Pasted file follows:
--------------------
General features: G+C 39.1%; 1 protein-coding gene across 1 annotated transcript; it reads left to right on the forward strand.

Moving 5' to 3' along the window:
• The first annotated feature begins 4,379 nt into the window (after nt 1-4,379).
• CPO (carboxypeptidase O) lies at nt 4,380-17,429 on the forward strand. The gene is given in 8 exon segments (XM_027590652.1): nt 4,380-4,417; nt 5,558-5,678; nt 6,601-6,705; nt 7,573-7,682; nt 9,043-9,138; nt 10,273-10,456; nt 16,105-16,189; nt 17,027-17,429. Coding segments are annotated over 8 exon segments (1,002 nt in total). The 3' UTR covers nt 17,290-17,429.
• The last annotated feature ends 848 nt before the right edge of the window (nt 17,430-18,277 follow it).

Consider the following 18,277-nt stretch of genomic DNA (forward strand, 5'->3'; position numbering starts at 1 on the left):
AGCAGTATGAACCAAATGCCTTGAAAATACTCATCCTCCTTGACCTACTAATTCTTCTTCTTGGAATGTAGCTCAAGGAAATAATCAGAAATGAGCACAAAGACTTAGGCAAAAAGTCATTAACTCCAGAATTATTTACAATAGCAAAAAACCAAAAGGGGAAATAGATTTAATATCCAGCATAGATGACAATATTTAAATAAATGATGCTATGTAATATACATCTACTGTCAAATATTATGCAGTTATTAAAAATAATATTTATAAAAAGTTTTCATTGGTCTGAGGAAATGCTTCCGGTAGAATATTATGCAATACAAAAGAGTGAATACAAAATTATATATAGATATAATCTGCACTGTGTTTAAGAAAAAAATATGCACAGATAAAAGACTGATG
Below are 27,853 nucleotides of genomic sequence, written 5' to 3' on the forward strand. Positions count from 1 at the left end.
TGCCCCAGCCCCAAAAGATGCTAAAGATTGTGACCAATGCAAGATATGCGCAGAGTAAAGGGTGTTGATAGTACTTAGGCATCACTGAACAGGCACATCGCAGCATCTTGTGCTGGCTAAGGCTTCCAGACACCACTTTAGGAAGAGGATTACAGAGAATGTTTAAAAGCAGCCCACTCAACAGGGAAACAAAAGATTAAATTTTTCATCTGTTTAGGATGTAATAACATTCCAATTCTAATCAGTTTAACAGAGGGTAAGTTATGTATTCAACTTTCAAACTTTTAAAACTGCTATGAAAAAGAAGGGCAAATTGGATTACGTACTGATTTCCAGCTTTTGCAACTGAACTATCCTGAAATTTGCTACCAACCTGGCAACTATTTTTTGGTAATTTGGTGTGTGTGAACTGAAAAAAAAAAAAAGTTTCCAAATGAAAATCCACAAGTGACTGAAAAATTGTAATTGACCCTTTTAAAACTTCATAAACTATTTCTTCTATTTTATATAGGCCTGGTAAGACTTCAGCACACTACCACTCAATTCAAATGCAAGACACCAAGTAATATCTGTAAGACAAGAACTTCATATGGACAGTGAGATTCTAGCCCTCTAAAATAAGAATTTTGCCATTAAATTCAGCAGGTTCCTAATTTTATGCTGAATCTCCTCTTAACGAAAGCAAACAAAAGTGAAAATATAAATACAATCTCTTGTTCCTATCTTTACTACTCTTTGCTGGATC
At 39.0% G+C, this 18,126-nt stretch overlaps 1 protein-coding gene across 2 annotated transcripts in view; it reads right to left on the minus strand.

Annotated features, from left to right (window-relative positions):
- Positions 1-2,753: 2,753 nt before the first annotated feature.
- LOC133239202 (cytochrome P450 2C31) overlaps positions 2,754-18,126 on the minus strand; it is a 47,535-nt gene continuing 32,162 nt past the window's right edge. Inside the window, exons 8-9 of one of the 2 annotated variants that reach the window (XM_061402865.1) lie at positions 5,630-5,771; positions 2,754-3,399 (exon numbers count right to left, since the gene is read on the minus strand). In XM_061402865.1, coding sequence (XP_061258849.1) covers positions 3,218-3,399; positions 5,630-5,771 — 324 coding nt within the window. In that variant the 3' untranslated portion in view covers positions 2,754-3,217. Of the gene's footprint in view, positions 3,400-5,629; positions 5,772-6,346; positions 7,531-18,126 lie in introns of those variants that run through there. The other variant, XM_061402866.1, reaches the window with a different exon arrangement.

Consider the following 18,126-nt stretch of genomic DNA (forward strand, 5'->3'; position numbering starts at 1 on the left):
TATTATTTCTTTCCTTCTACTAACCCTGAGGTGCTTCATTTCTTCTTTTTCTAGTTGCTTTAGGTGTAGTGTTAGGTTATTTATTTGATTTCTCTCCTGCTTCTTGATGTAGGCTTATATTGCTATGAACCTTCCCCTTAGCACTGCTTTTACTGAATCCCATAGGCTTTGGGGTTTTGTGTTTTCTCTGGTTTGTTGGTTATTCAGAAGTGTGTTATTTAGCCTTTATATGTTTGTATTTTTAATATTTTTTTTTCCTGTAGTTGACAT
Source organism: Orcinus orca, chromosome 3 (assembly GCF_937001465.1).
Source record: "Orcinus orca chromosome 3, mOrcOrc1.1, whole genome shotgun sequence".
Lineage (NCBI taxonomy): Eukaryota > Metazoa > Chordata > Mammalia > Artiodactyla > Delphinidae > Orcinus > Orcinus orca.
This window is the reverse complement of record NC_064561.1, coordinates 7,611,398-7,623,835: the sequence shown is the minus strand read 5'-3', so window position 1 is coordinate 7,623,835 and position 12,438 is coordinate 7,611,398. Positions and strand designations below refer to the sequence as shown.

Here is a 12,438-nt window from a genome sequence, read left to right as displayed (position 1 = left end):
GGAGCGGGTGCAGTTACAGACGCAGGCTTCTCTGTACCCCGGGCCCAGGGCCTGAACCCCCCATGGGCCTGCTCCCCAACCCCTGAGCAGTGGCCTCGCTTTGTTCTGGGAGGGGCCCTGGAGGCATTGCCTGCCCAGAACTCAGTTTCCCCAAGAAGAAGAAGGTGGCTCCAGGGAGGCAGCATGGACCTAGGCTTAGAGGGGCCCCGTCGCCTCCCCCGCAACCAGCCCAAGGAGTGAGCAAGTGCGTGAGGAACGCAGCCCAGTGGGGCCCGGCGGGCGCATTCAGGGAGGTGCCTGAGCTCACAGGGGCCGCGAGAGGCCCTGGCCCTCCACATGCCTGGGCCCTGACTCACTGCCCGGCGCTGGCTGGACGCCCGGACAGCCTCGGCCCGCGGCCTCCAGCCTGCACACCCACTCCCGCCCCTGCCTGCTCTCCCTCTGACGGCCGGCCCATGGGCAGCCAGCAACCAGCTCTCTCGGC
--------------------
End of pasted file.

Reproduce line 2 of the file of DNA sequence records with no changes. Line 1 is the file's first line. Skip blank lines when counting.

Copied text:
Moving 5' to 3' along the window: